The Department of Medicine
Dr. Mark Crowther

Welcome From the Chair

Welcome to the Department of Medicine within the Faculty of Health Sciences at McMaster University. The Mission of the Department of Medicine is to provide outstanding clinical care, to provide superlative education and to maintain our position as a "world leading" center for research and innovation. With more than 260 full-time and over 440 non-GFT faculty, the department consists of 17 Divisions spanning the breadth of Internal Medicine. We provide our services to the people of Hamilton, St. Catharines and the Kitchener Waterloo area, as well as other regional centers. We work closely with our hospital partners at the Hamilton Health Sciences, St. Joseph's Healthcare Hamilton, the Niagara Healthcare System and other regional partner institutions to deliver excellent clinical care framed in the context of academic inquiry.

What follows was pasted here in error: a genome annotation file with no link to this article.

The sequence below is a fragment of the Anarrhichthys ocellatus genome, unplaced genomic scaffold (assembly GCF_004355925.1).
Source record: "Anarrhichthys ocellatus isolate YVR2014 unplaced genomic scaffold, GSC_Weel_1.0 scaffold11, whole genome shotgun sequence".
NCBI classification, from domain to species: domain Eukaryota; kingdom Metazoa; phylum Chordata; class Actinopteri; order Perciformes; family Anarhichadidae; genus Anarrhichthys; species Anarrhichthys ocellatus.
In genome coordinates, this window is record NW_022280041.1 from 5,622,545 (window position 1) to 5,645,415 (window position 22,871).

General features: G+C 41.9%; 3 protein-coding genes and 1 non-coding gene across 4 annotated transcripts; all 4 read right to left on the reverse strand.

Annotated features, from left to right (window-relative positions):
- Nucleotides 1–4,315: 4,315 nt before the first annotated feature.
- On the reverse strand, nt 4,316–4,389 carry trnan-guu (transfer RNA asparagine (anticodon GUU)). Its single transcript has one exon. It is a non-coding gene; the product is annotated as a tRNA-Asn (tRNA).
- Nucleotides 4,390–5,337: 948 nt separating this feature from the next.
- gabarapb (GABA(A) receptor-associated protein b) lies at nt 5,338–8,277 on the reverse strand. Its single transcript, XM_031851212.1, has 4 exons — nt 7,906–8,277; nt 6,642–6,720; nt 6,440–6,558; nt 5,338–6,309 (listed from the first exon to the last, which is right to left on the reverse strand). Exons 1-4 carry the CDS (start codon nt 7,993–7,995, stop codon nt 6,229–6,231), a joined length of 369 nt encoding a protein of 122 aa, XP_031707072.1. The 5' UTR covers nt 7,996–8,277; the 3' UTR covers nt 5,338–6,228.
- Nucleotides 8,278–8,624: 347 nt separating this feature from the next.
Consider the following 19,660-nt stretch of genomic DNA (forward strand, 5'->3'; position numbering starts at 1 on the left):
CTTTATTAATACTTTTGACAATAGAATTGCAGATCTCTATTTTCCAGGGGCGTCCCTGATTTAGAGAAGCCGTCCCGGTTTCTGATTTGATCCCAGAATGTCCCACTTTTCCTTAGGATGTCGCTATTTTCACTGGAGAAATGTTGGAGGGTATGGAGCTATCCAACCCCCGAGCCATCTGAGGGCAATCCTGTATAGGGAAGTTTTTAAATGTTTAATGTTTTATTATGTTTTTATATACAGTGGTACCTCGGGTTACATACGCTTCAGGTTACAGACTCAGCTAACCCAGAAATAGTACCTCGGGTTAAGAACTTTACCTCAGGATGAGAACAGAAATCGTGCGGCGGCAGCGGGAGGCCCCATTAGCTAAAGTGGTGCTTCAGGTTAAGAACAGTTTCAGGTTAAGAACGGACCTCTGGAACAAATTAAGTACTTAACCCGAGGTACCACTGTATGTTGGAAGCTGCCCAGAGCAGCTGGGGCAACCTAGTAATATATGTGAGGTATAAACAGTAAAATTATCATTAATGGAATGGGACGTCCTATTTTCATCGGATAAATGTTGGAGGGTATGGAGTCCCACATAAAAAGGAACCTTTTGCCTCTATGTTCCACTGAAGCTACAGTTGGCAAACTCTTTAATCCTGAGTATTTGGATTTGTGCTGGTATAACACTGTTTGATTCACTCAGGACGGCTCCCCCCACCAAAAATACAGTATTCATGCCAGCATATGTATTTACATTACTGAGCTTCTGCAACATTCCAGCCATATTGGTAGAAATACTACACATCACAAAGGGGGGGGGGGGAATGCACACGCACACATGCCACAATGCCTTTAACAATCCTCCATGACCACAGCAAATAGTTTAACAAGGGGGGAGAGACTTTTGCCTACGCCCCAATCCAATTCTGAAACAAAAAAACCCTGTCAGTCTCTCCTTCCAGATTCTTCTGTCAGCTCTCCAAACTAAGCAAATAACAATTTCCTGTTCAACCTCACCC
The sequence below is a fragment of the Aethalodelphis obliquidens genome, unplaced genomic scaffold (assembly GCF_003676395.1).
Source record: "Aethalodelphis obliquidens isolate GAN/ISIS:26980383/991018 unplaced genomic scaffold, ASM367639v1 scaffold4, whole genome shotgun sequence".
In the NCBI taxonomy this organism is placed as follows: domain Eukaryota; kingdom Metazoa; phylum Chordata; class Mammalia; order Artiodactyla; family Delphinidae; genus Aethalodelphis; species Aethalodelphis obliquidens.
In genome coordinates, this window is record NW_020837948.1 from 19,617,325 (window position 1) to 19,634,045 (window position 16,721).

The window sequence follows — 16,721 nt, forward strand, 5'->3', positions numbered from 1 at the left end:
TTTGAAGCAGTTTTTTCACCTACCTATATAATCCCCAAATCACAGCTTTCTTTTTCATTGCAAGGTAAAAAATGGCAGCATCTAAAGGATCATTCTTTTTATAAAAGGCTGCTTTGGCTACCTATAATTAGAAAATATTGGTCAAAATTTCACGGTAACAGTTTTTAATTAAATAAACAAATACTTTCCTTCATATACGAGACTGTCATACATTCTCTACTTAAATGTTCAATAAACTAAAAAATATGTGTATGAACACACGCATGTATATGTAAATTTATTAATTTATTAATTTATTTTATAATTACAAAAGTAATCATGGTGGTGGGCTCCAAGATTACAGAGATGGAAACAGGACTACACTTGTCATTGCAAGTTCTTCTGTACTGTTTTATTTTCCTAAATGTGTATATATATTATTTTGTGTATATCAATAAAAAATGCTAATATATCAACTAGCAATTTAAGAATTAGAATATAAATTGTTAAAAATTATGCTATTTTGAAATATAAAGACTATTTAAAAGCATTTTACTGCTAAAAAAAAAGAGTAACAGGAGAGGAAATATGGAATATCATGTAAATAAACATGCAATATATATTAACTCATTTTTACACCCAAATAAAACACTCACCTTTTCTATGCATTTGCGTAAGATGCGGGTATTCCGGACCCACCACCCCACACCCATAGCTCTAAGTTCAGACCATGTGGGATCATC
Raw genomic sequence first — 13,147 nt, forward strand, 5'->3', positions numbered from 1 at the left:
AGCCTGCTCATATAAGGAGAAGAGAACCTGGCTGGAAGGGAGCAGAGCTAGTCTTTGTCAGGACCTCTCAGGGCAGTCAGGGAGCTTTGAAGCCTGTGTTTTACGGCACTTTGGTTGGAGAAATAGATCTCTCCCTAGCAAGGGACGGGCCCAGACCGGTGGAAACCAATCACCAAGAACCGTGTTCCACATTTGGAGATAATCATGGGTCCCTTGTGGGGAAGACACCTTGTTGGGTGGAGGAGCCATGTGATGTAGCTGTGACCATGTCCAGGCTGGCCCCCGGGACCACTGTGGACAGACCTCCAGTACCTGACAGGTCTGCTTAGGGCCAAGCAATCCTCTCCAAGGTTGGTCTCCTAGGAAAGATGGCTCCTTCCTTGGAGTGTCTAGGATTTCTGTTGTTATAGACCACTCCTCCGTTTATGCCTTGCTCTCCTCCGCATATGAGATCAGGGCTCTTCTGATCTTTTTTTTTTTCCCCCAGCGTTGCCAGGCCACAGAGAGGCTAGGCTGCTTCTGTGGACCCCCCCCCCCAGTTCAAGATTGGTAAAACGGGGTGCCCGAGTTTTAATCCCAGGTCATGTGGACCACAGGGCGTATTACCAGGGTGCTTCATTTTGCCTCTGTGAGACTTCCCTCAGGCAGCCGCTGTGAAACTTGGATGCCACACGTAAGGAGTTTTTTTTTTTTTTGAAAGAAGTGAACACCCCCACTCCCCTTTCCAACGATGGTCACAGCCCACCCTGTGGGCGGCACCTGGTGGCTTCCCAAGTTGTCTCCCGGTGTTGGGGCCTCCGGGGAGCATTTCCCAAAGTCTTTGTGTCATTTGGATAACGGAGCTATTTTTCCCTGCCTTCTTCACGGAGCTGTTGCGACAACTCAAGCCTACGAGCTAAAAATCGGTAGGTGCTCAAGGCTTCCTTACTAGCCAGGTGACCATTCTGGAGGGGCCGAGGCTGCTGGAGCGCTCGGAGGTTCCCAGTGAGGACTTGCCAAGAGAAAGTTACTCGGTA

As the largest Department in the Faculty of Health Sciences, we are acutely aware of our role as an academic and clinical leader. The commitment of the department is to maintain and build excellence while maintaining a sense of fiscal responsibility and being aware of our fortuitous position as the provider of care to South Central Ontario.

Welcome to the Department of Medicine at McMaster University.


Weekly Update from the ChairWeekly Update from the Chair

Publication of the MonthPublication of the Month

January 2018

Congratulations to Drs. W. Alhazzani, R. Jaeschke, A. Shoamanesh, W. Oczkowski, E. Belley-Cote, M. Meade et al for their recent publication in the Lancet.  MORE>

Dr. Jeremy Hirota McMaster researcher building tool for individ-
ualized cystic fibrosis treatment

The future of individualized treatment for cystic fibrosis is a tool that can fit in the palm of your hand.

That's the goal of McMaster University respiratory researcher Jeremy Hirota, who is combining his expertise in biomedical science with innovation in mechanical engineering from researchers in the Faculty of Engineering.  The new tool for cystic fibrosis will monitor how a gene named cystic fibrosis transmembrane conductance regulator (CFTR) is working. This data will help doctors prescribe individualized medication, known as precision medicine. MORE>